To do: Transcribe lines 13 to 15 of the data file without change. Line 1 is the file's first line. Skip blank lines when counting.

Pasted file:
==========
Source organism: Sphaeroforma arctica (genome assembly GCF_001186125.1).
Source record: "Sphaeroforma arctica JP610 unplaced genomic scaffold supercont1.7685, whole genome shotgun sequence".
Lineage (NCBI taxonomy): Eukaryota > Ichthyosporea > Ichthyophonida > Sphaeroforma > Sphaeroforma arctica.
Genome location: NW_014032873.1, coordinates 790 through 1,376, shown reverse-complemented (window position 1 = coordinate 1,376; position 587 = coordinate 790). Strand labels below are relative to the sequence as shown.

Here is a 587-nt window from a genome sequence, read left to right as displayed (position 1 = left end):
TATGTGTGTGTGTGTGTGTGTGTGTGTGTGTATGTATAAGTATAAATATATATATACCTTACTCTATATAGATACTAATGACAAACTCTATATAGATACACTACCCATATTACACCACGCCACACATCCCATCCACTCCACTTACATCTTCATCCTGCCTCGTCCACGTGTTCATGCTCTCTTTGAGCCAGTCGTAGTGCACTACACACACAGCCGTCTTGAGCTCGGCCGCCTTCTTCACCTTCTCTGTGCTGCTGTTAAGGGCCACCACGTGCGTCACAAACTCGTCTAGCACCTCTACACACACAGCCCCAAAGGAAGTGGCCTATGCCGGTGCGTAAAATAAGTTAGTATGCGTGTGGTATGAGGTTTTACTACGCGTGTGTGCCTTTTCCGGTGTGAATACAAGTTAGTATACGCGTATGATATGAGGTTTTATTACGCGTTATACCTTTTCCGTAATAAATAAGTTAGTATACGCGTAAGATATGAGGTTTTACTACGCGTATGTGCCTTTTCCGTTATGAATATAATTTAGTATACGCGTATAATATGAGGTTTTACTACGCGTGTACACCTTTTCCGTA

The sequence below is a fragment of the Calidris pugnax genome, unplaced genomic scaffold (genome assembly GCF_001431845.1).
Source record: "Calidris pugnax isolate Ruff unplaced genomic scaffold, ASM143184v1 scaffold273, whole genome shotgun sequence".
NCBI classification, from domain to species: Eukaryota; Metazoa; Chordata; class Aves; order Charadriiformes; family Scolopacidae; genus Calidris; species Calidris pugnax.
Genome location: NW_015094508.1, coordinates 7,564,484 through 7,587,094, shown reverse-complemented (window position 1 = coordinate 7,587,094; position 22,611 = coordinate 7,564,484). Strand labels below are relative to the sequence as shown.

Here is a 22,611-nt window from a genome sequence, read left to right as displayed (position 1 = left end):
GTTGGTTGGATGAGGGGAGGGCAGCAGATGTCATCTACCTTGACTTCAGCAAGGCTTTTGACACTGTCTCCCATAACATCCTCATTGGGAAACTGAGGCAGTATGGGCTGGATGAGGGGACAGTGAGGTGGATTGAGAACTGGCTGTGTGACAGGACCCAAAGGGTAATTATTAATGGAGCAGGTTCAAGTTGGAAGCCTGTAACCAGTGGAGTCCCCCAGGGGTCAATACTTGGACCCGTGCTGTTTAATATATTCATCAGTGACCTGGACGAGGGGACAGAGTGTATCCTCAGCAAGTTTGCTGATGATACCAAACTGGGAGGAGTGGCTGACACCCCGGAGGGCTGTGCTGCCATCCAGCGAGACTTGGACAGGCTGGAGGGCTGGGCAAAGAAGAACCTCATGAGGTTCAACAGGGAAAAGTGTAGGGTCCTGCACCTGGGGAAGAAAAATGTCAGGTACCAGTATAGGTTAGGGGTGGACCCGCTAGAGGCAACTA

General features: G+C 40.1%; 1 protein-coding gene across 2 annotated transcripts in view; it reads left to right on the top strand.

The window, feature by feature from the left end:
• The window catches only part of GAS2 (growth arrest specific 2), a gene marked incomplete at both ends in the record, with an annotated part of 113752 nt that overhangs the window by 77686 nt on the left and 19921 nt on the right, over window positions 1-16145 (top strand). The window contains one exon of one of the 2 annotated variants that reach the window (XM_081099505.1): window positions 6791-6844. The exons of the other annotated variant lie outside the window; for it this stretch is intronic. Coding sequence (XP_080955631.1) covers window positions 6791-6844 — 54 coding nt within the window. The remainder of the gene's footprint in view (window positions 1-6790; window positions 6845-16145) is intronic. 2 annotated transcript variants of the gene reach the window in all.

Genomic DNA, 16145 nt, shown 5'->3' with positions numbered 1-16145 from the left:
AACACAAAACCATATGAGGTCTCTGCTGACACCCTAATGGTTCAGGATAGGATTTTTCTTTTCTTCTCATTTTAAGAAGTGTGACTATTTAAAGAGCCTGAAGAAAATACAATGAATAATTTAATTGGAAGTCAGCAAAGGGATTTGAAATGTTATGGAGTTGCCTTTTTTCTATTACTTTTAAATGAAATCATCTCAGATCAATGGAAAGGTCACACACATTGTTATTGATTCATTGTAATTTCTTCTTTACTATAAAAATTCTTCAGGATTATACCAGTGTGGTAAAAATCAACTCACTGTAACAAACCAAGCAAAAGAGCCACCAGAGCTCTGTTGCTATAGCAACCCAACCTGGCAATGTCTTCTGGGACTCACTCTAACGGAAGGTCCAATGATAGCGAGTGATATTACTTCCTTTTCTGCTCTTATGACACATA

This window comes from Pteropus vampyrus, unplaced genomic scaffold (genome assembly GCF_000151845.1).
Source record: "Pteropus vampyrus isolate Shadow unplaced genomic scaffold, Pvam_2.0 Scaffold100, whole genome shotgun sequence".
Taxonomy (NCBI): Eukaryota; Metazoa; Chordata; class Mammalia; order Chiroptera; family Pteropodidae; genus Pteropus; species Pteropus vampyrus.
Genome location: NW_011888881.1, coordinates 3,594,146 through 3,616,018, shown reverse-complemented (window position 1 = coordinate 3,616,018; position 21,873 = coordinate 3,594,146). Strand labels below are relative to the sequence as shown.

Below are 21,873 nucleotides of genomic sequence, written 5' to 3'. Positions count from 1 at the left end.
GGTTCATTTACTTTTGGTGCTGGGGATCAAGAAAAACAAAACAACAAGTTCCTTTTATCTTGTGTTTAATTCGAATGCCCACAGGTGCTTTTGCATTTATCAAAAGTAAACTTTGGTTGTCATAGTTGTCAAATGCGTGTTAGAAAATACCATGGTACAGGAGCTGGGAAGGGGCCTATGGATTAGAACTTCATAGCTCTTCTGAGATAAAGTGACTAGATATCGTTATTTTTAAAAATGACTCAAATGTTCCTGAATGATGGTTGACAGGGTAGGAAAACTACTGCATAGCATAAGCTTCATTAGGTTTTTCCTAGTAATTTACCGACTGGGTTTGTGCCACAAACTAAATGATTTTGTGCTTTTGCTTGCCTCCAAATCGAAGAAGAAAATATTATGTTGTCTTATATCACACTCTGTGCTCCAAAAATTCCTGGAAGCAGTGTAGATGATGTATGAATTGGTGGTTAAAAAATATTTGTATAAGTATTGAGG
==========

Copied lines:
General features: G+C 40.1%; 1 protein-coding gene across 2 annotated transcripts in view; it reads left to right on the top strand.

The window, feature by feature from the left end:
• The window catches only part of GAS2 (growth arrest specific 2), a gene marked incomplete at both ends in the record, with an annotated part of 113752 nt that overhangs the window by 77686 nt on the left and 19921 nt on the right, over window positions 1-16145 (top strand). The window contains one exon of one of the 2 annotated variants that reach the window (XM_081099505.1): window positions 6791-6844. The exons of the other annotated variant lie outside the window; for it this stretch is intronic. Coding sequence (XP_080955631.1) covers window positions 6791-6844 — 54 coding nt within the window. The remainder of the gene's footprint in view (window positions 1-6790; window positions 6845-16145) is intronic. 2 annotated transcript variants of the gene reach the window in all.